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Wednesday, September 04, 2013

Trade Deficit increased in July to $39.1 Billion

by Calculated Risk on 9/04/2013 08:50:00 AM

The Department of Commerce reported this morning:

[T]otal July exports of $189.4 billion and imports of $228.6 billion resulted in a goods and services deficit of $39.1 billion, up from $34.5 billion in June, revised. July exports were $1.1 billion less than June exports of $190.5 billion. July imports were $3.5 billion more than June imports of $225.1 billion.
The trade deficit was close to the consensus forecast of $39.0 billion.

The first graph shows the monthly U.S. exports and imports in dollars through July 2013.

U.S. Trade Exports Imports Click on graph for larger image.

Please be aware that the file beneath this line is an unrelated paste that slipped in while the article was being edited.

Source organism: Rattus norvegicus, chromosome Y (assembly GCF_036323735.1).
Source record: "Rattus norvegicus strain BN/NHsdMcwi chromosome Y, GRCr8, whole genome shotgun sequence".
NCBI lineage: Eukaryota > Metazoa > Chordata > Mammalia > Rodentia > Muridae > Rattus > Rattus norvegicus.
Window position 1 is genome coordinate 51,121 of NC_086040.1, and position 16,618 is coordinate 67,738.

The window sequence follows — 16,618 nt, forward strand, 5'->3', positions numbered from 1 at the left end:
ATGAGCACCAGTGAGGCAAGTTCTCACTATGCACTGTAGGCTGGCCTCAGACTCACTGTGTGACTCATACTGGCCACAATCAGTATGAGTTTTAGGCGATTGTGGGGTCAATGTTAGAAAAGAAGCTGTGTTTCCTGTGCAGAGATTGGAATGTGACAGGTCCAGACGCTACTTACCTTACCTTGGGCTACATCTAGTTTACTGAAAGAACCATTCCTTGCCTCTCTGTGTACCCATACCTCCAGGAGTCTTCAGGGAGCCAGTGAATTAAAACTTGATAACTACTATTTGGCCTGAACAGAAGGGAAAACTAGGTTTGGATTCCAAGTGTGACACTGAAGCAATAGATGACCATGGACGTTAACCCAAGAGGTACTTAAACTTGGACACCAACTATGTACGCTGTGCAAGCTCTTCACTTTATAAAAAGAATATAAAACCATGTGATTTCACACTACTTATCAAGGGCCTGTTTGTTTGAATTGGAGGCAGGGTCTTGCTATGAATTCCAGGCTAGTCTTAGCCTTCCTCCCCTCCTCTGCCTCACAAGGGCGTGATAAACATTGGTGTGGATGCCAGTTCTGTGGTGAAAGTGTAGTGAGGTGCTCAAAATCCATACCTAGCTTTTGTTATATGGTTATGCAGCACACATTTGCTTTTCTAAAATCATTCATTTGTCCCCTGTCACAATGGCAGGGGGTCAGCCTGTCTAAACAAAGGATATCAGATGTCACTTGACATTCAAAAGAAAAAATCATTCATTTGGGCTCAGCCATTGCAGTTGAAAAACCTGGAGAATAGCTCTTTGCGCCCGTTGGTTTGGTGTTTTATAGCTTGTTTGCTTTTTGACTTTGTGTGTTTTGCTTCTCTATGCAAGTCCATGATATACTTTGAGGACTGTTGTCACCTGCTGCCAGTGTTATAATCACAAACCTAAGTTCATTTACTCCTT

Imports increased in July, and exports decreased.  

Exports are 14% above the pre-recession peak and up 3% compared to July 2012; imports are 1% below the pre-recession peak, and up 1% compared to July 2012 (mostly moving sideways).

The second graph shows the U.S. trade deficit, with and without petroleum, through July.

U.S. Trade Deficit The blue line is the total deficit, and the black line is the petroleum deficit, and the red line is the trade deficit ex-petroleum products.

Oil averaged $97.07 in July, up slightly from $96.93 in June, and up from $93.71 in July 2012. 

The trade deficit with the euro area was $11.0 billion in July, up slightly from $10.8 billion in July 2012.

The trade deficit with China increased to $30.1 billion in July, up from $29.4 billion in July 2012.  Most of the trade deficit is related to China and oil. And most of the recent improvement in the trade deficit is related to a decline in the volume of imported petroleum.